When I was a high school student at St. Catherine’s school in Richmond, Virginia, I was committed to taking math and science courses. In order to study calculus and physics, I had to walk two blocks down the street to the all-boys school where there were only three or four other girls in my classes. I was certainly an outsider, but my commitment to learning was stronger than my apprehension. For girls today, those negative stereotypes still exist.
Despite the growing focus on STEM education in this country, we still have too few girls pursuing STEM careers. STEM jobs are often perceived as not family-friendly. I believe we are lacking female mentors and role models in STEM, and they are critical to breaking down gender stereotypes that discourage women from pursuing STEM education and STEM jobs. We all still have work to do to create a more diverse and thus innovative workforce.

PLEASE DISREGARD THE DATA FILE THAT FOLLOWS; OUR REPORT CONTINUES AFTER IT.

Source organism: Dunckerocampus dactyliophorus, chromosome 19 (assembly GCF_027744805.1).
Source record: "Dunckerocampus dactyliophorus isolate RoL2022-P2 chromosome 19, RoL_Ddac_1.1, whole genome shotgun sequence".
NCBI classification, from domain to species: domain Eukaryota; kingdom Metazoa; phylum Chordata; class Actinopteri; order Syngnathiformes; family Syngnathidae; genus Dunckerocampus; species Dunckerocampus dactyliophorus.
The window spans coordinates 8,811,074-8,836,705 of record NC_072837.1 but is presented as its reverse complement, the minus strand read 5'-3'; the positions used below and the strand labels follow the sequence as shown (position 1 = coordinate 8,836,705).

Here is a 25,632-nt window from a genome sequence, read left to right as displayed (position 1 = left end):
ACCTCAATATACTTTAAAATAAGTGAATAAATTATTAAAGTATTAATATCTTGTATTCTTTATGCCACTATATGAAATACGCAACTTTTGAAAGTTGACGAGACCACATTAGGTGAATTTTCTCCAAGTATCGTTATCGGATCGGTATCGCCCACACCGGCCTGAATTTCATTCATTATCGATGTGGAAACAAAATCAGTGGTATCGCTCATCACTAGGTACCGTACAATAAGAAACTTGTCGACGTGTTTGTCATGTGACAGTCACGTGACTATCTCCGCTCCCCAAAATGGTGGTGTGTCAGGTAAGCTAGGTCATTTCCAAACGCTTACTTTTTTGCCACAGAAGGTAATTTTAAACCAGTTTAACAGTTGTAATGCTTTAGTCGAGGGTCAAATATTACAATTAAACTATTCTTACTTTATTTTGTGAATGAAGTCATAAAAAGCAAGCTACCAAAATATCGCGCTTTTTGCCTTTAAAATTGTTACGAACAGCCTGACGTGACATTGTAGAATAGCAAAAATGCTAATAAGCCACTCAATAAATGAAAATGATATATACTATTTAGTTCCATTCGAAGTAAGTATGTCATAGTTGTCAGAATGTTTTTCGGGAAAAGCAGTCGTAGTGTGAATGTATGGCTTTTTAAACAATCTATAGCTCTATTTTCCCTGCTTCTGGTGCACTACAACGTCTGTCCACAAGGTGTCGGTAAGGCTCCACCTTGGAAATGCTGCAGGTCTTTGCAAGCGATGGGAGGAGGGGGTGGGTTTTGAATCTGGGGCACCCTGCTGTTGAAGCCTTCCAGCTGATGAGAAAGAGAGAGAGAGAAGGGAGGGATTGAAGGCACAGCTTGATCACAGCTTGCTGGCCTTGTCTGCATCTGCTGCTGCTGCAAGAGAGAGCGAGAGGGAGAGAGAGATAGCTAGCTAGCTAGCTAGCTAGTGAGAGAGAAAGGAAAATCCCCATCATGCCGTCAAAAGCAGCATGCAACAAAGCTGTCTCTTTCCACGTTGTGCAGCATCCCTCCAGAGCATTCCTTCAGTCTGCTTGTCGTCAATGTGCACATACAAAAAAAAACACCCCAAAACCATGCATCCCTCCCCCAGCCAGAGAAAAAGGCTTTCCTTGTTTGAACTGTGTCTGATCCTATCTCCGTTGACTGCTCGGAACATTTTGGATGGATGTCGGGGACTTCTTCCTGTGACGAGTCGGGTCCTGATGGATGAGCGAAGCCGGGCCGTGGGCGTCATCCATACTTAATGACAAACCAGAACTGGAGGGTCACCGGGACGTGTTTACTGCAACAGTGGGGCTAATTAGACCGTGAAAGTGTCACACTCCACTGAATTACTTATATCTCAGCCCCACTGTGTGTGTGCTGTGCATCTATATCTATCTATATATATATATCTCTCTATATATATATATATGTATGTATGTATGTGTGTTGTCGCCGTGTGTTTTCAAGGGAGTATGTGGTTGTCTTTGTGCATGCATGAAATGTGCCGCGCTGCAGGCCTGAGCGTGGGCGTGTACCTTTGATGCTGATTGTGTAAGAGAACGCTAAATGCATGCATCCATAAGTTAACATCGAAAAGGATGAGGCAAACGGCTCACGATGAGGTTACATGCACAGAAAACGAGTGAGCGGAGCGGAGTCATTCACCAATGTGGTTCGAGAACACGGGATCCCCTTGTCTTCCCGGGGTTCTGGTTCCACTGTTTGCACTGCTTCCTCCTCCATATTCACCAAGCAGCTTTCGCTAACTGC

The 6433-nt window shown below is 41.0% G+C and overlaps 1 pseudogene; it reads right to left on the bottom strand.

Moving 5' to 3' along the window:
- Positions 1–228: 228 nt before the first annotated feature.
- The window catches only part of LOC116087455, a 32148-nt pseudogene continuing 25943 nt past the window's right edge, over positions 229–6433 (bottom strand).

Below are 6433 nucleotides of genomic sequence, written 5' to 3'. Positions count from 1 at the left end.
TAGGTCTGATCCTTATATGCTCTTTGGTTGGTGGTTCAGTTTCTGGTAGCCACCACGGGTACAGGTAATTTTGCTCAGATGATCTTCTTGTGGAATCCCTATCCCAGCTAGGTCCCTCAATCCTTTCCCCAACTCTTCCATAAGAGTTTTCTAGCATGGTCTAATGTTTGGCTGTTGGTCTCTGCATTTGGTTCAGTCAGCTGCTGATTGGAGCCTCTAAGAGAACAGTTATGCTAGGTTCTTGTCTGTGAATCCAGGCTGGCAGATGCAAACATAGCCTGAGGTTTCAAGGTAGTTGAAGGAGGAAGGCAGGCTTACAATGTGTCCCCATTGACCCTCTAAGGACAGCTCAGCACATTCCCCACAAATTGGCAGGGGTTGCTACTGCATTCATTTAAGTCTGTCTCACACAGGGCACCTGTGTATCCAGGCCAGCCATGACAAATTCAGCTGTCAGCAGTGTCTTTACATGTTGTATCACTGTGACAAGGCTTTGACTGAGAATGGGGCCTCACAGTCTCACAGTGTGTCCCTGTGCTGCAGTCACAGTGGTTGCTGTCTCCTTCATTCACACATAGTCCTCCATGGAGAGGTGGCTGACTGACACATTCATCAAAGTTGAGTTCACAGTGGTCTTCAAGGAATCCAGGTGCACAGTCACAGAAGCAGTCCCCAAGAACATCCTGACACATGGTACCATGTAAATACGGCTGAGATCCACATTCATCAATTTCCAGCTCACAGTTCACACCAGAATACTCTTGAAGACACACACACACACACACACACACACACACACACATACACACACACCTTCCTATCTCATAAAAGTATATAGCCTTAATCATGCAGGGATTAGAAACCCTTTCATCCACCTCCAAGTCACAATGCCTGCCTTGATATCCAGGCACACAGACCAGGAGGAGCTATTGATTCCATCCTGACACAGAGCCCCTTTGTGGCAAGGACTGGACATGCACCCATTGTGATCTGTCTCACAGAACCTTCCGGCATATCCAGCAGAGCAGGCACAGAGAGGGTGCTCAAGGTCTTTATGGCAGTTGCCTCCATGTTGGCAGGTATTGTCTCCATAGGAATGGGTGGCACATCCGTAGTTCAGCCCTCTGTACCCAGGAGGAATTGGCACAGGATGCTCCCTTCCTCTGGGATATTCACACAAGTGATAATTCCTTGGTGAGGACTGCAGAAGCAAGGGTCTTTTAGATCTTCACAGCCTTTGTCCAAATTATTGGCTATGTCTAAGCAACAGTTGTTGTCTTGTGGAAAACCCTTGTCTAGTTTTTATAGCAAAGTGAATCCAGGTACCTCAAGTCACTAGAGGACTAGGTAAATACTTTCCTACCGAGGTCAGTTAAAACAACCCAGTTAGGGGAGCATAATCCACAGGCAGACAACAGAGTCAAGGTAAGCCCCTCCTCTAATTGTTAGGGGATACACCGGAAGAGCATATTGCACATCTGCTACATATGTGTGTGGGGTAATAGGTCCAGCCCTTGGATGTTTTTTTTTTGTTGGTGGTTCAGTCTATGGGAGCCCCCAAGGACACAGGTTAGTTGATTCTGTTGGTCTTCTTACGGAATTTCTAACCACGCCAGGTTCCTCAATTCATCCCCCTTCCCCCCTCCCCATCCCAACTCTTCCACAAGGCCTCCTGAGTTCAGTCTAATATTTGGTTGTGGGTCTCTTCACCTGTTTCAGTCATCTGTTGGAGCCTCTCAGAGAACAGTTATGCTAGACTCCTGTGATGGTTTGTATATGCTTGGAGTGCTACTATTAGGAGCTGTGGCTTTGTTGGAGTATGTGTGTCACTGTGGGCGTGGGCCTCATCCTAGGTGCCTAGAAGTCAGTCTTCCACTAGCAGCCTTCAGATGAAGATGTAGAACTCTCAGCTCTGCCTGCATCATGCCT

In my time with Electronic Arts, I’ve been lucky enough to witness how the audience we reach with our games has changed with the advent of new platforms including mobile, social, and online. In fact, 47 percent of all game players are women and we’re starting to see a shift to more women in the gaming industry workforce. Women know how to design and develop games that women like to play. Without different ideas, we cannot innovate and reach our diverse consumers.
We partner with many schools and organizations to attract young students to the industry. We make a point to show them that video games aren’t just for fun—they could be a future career. I feel that corporations must play a role in encouraging our future workforce to pursue interests in STEM. We must create an inclusive and supportive atmosphere for everyone.